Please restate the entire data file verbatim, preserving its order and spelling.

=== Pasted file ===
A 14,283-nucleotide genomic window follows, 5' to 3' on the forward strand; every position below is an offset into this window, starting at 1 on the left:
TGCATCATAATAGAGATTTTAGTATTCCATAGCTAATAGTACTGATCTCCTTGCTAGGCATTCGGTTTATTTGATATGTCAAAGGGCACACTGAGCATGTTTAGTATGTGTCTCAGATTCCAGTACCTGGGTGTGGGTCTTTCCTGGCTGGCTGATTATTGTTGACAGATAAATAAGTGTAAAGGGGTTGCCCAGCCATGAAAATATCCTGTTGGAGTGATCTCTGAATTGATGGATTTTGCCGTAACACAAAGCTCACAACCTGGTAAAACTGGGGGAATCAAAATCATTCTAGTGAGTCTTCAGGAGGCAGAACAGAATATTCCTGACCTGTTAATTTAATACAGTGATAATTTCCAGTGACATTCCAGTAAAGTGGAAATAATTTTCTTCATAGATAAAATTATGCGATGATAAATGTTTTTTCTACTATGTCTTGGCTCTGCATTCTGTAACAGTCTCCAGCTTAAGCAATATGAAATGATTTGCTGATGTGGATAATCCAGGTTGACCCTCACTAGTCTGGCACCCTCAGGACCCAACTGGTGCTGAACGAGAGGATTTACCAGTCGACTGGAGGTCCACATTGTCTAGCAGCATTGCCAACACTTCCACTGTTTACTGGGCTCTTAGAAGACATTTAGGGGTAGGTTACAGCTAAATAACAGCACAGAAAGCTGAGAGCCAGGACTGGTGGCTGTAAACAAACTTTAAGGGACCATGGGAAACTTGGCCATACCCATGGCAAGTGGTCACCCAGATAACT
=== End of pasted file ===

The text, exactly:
A 14,283-nucleotide genomic window follows, 5' to 3' on the forward strand; every position below is an offset into this window, starting at 1 on the left:
TGCATCATAATAGAGATTTTAGTATTCCATAGCTAATAGTACTGATCTCCTTGCTAGGCATTCGGTTTATTTGATATGTCAAAGGGCACACTGAGCATGTTTAGTATGTGTCTCAGATTCCAGTACCTGGGTGTGGGTCTTTCCTGGCTGGCTGATTATTGTTGACAGATAAATAAGTGTAAAGGGGTTGCCCAGCCATGAAAATATCCTGTTGGAGTGATCTCTGAATTGATGGATTTTGCCGTAACACAAAGCTCACAACCTGGTAAAACTGGGGGAATCAAAATCATTCTAGTGAGTCTTCAGGAGGCAGAACAGAATATTCCTGACCTGTTAATTTAATACAGTGATAATTTCCAGTGACATTCCAGTAAAGTGGAAATAATTTTCTTCATAGATAAAATTATGCGATGATAAATGTTTTTTCTACTATGTCTTGGCTCTGCATTCTGTAACAGTCTCCAGCTTAAGCAATATGAAATGATTTGCTGATGTGGATAATCCAGGTTGACCCTCACTAGTCTGGCACCCTCAGGACCCAACTGGTGCTGAACGAGAGGATTTACCAGTCGACTGGAGGTCCACATTGTCTAGCAGCATTGCCAACACTTCCACTGTTTACTGGGCTCTTAGAAGACATTTAGGGGTAGGTTACAGCTAAATAACAGCACAGAAAGCTGAGAGCCAGGACTGGTGGCTGTAAACAAACTTTAAGGGACCATGGGAAACTTGGCCATACCCATGGCAAGTGGTCACCCAGATAACT